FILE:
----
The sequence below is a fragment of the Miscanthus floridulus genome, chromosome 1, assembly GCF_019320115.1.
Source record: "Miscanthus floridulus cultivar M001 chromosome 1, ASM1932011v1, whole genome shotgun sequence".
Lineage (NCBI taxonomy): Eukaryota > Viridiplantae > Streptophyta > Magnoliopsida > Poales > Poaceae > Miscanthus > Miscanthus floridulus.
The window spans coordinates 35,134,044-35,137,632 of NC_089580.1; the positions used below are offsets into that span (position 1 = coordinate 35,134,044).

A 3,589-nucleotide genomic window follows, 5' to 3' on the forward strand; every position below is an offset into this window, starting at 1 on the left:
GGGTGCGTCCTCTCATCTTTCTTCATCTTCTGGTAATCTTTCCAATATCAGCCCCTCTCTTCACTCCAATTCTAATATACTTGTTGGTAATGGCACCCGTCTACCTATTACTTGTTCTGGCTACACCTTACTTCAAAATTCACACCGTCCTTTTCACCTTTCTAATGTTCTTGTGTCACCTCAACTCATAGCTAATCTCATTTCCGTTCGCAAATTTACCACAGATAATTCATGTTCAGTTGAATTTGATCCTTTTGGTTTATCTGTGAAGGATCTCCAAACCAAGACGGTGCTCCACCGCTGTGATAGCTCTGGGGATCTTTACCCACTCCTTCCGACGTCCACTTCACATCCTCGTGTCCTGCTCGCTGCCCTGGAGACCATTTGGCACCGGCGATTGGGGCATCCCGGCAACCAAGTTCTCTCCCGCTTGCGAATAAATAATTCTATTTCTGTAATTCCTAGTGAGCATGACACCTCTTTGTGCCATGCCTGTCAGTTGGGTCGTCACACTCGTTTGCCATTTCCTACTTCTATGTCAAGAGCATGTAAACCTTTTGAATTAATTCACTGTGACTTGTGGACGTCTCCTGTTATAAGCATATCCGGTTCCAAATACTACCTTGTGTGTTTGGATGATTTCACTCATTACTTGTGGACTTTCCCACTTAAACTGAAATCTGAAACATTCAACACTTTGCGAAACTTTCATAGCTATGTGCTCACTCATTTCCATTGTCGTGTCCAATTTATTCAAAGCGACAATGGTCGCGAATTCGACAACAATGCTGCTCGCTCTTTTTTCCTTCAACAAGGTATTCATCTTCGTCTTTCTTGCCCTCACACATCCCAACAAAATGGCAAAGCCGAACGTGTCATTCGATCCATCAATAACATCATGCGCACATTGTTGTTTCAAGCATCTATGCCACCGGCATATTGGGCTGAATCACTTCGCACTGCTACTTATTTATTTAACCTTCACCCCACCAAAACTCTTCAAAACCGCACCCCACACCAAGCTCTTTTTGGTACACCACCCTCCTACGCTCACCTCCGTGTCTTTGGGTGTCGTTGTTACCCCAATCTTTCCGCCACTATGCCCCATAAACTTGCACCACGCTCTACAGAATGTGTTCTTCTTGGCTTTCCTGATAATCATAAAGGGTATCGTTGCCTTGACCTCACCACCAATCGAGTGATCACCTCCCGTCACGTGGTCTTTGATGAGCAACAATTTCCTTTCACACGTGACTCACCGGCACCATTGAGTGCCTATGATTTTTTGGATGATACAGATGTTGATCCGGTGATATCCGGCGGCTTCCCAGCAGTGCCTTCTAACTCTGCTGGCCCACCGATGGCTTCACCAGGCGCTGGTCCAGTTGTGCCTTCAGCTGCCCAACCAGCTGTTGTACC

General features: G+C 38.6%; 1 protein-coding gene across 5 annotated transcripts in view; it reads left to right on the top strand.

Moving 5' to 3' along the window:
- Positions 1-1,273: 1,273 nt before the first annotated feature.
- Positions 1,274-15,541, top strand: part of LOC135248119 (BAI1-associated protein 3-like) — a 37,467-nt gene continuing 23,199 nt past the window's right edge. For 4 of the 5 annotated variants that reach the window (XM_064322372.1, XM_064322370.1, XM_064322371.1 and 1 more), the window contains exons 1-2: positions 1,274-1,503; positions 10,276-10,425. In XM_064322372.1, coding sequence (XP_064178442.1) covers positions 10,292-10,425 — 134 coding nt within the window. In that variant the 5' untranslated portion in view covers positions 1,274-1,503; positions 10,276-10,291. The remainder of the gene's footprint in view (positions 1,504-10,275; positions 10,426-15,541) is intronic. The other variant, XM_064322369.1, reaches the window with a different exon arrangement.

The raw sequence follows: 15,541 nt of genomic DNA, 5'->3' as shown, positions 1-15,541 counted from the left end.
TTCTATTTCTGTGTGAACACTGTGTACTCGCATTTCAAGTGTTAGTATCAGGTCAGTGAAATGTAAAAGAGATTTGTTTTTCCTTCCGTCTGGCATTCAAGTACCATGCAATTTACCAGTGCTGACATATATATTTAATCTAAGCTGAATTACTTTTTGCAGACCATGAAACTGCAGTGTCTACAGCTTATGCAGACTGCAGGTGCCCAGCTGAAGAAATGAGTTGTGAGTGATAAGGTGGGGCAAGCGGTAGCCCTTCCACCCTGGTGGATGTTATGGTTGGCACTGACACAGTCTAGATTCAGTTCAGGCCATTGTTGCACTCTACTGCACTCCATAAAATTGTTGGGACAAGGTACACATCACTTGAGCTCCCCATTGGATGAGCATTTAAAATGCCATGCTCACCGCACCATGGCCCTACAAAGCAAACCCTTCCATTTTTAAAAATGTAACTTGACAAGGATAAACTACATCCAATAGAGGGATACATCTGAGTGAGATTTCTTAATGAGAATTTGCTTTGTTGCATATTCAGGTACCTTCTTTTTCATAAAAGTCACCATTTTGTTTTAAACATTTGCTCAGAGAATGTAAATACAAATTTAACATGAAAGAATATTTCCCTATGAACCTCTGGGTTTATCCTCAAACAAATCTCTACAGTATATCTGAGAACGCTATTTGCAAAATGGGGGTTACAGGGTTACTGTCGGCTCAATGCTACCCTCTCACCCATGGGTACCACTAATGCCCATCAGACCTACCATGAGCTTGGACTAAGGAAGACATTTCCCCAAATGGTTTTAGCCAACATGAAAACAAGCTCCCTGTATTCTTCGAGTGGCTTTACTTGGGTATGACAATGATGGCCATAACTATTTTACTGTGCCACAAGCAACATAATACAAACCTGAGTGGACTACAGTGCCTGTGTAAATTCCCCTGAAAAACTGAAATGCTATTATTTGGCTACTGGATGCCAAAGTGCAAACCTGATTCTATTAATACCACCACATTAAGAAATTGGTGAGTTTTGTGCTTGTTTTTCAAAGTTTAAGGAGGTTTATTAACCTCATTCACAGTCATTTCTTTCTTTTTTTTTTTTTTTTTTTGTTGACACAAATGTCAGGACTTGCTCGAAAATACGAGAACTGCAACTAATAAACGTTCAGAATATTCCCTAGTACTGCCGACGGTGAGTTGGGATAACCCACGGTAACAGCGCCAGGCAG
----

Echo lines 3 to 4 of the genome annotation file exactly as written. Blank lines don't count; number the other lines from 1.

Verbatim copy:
Lineage (NCBI taxonomy): Eukaryota > Viridiplantae > Streptophyta > Magnoliopsida > Poales > Poaceae > Miscanthus > Miscanthus floridulus.
The window spans coordinates 35,134,044-35,137,632 of NC_089580.1; the positions used below are offsets into that span (position 1 = coordinate 35,134,044).